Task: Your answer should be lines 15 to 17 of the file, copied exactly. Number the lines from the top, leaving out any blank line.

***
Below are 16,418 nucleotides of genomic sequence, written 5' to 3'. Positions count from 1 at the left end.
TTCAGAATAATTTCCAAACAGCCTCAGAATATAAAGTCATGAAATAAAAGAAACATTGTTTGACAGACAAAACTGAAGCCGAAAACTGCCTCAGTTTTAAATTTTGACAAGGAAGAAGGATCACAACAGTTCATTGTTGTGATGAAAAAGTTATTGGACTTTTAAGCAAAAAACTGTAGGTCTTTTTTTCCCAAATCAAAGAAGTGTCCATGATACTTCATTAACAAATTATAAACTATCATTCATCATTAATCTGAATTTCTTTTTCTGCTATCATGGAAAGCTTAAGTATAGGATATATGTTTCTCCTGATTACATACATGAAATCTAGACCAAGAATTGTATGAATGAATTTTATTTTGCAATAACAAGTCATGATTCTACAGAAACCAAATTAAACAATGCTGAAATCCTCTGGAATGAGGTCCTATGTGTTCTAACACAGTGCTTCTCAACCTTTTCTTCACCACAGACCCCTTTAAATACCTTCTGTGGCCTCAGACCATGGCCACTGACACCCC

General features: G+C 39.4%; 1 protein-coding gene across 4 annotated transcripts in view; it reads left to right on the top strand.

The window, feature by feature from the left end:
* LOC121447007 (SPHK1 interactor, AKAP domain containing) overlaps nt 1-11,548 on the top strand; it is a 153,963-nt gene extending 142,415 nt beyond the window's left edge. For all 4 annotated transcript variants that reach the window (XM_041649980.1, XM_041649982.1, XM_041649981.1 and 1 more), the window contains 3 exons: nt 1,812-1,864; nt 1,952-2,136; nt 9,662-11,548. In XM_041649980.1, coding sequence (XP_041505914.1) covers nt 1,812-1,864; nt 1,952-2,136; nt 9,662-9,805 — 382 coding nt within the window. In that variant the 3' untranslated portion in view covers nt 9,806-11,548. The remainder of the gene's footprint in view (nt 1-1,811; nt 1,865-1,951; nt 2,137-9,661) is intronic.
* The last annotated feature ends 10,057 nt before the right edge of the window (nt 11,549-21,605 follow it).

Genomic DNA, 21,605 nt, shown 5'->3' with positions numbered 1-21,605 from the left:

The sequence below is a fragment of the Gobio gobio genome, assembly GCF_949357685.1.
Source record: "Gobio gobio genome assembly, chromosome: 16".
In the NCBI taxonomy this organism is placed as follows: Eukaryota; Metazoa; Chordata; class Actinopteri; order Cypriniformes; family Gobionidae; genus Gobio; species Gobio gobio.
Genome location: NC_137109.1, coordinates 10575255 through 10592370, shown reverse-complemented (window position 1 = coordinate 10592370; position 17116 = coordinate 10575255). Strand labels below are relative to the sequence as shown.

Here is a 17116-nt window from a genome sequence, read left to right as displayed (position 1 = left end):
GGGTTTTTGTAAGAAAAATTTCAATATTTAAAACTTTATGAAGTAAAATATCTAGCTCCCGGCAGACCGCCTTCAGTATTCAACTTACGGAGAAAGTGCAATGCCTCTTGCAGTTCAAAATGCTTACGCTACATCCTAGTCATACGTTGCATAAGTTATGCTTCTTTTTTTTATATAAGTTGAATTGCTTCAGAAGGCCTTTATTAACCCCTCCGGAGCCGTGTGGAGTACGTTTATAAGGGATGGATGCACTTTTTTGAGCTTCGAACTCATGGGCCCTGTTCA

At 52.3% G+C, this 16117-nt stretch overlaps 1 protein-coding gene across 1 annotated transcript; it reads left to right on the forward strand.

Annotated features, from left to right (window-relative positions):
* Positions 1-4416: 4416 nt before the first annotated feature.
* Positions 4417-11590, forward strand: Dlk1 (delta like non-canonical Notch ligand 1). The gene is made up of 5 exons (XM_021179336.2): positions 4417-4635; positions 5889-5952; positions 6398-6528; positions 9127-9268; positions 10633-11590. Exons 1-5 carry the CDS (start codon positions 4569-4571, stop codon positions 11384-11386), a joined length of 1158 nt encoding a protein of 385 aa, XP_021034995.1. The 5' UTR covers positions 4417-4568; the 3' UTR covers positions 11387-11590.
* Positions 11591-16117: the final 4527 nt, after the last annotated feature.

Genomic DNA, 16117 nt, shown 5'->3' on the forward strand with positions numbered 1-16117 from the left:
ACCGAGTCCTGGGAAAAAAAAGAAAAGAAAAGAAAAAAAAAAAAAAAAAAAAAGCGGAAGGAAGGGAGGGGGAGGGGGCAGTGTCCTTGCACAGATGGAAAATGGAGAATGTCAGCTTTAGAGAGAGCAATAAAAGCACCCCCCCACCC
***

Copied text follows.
Annotated features, from left to right (window-relative positions):
* Positions 1-4416: 4416 nt before the first annotated feature.
* Positions 4417-11590, forward strand: Dlk1 (delta like non-canonical Notch ligand 1). The gene is made up of 5 exons (XM_021179336.2): positions 4417-4635; positions 5889-5952; positions 6398-6528; positions 9127-9268; positions 10633-11590. Exons 1-5 carry the CDS (start codon positions 4569-4571, stop codon positions 11384-11386), a joined length of 1158 nt encoding a protein of 385 aa, XP_021034995.1. The 5' UTR covers positions 4417-4568; the 3' UTR covers positions 11387-11590.